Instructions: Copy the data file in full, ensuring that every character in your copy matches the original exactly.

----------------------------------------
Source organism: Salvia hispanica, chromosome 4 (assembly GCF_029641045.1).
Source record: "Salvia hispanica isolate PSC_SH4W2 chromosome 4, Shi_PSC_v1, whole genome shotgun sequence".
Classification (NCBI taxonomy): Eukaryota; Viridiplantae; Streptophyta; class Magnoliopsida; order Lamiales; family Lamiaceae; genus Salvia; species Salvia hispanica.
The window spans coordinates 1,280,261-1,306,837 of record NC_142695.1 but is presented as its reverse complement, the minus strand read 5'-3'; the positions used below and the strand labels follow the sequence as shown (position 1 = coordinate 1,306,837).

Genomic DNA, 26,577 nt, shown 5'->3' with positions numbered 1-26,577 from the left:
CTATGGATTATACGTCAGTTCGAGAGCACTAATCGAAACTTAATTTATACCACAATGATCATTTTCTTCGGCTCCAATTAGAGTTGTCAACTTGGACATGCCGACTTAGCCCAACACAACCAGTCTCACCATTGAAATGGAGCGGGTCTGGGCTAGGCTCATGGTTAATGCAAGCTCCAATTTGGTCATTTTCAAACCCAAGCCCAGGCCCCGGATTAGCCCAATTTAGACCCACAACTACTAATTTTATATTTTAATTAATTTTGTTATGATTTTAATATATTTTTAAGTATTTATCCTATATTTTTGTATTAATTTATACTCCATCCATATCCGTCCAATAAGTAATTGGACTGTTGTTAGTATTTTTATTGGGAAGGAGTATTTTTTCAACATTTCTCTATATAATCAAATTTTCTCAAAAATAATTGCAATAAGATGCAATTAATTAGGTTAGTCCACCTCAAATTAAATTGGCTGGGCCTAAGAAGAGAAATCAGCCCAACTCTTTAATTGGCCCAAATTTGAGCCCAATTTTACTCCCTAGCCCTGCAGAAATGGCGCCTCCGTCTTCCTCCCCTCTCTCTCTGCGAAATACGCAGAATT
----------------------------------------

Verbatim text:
Source organism: Salvia hispanica, chromosome 4 (assembly GCF_029641045.1).
Source record: "Salvia hispanica isolate PSC_SH4W2 chromosome 4, Shi_PSC_v1, whole genome shotgun sequence".
Classification (NCBI taxonomy): Eukaryota; Viridiplantae; Streptophyta; class Magnoliopsida; order Lamiales; family Lamiaceae; genus Salvia; species Salvia hispanica.
The window spans coordinates 1,280,261-1,306,837 of record NC_142695.1 but is presented as its reverse complement, the minus strand read 5'-3'; the positions used below and the strand labels follow the sequence as shown (position 1 = coordinate 1,306,837).

Genomic DNA, 26,577 nt, shown 5'->3' with positions numbered 1-26,577 from the left:
CTATGGATTATACGTCAGTTCGAGAGCACTAATCGAAACTTAATTTATACCACAATGATCATTTTCTTCGGCTCCAATTAGAGTTGTCAACTTGGACATGCCGACTTAGCCCAACACAACCAGTCTCACCATTGAAATGGAGCGGGTCTGGGCTAGGCTCATGGTTAATGCAAGCTCCAATTTGGTCATTTTCAAACCCAAGCCCAGGCCCCGGATTAGCCCAATTTAGACCCACAACTACTAATTTTATATTTTAATTAATTTTGTTATGATTTTAATATATTTTTAAGTATTTATCCTATATTTTTGTATTAATTTATACTCCATCCATATCCGTCCAATAAGTAATTGGACTGTTGTTAGTATTTTTATTGGGAAGGAGTATTTTTTCAACATTTCTCTATATAATCAAATTTTCTCAAAAATAATTGCAATAAGATGCAATTAATTAGGTTAGTCCACCTCAAATTAAATTGGCTGGGCCTAAGAAGAGAAATCAGCCCAACTCTTTAATTGGCCCAAATTTGAGCCCAATTTTACTCCCTAGCCCTGCAGAAATGGCGCCTCCGTCTTCCTCCCCTCTCTCTCTGCGAAATACGCAGAATT